Despite what you might have heard, offsetting remains an important tool for big companies tackling their carbon footprints

Voluntary carbon offsetting has been subject to criticism, and some have said that carbon offsetting has had its day. In fact, far from being a passing fad, carbon offsetting in the FTSE 100 is still alive and kicking – and in fact has never left the agenda.  

Between 2005 and 2010, six FTSE 100 companies declared carbon neutrality, at a steady rate of almost one per year. Fifteen other FTSE 100 companies also use carbon offsetting for a portion of their emissions or for customer and staff schemes.

So who is doing it? The financial sector is leading the way. Of the 21 FTSE 100 companies that are offsetting, 14 are in the financial sector. 

Other sectors offsetting include consumer staples (manufacturers such as Unilever, Reckitt Benckiser, Imperial Tobacco) and consumer discretionary (media and entertainment companies such as BSkyB, Pearson, TUI Travel and WPP).

Low-intensity leaders

What the vast majority of these companies have in common is their low carbon intensity.  Ninety percent of companies that use carbon offsetting are non-carbon intensive, that is, have low carbon emissions per unit of revenue.

Just two medium intensity companies are bucking the trend and using carbon offsets. The Unilever brand Ben and Jerry’s, has been carbon neutral since 2007 and Reckitt Benckiser has offset its manufacturing operations since 2006.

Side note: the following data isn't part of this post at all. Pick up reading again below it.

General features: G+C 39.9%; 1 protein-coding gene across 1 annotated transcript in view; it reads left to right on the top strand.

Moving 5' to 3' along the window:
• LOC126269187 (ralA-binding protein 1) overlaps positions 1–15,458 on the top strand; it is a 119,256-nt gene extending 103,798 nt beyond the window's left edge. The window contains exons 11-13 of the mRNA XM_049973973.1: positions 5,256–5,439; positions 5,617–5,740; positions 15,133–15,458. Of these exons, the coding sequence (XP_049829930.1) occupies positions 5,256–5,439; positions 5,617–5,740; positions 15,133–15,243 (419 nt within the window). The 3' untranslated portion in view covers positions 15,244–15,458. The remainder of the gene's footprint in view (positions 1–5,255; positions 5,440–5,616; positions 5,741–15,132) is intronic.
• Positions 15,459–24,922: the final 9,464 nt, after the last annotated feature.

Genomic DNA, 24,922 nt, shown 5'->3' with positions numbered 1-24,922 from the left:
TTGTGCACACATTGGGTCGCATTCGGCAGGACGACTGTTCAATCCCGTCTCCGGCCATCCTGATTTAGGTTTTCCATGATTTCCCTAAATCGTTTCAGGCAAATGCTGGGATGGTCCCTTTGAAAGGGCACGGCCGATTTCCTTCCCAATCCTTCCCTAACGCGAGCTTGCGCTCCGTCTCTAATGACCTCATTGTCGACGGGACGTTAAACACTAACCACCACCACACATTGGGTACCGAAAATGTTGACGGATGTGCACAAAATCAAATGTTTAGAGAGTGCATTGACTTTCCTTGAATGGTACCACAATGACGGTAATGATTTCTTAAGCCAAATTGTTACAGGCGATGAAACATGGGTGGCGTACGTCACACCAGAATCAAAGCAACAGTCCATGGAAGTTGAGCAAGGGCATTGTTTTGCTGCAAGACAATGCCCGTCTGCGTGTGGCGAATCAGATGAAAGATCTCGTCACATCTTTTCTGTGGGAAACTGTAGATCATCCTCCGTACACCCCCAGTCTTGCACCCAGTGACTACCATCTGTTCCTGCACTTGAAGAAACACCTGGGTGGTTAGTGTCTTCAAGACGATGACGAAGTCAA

At Carbon Retirement, we think that use of offsetting only by low polluters is down to two factors. One, that offsetting or going carbon neutral is relatively low cost for these companies. Two, that non-carbon intensive companies are less likely to be covered by regulation, and are therefore more willing to self-regulate.


We calculated that the fact that offsetting is almost exclusively used by low polluters means that only 0.1% of the 2.8 billion tonnes of the total global carbon emissions (including non-UK operations) from the FTSE 100 is being offset.

So, what can the FTSE 100, or any large companies for that matter, do with carbon offsetting to make a difference?

The bigger emitters  

For a start, other non-carbon intensive sectors need to take up the mantle the financial sector has laid down. Of FTSE 100 financial sector firms, 61% use carbon offsetting, and are also making decent emissions reductions in their own operations as well. 

There are 48 non-carbon intensive companies in the FTSE 100 that are not using carbon offsetting. If all non-carbon intensive companies went carbon neutral, emissions would reduce by 39m tonnes per year – that’s 7% of the UK’s carbon emissions.

That would almost double the size of the voluntary offsetting market, meaning that UK listed companies could have a large influence over the quality of offsets generated.

Not only that, but with an increased volume of carbon offsetting by well-known brands, the public would become much more savvy about carbon offsetting claims and would learn to demand more details, such as the quality of offsets purchased.

Medium carbon intensity businesses also have the opportunity to make a difference. Following the lead of Unilever and Reckitt Benckiser, they could look more substantially at their supply chain and consumer use of products and see what part reduction and offsetting could play.

Jane Burston is founder of Carbon Retirement. Carbon Retirement has just published a new report on carbon offsetting in the FTSE 100.



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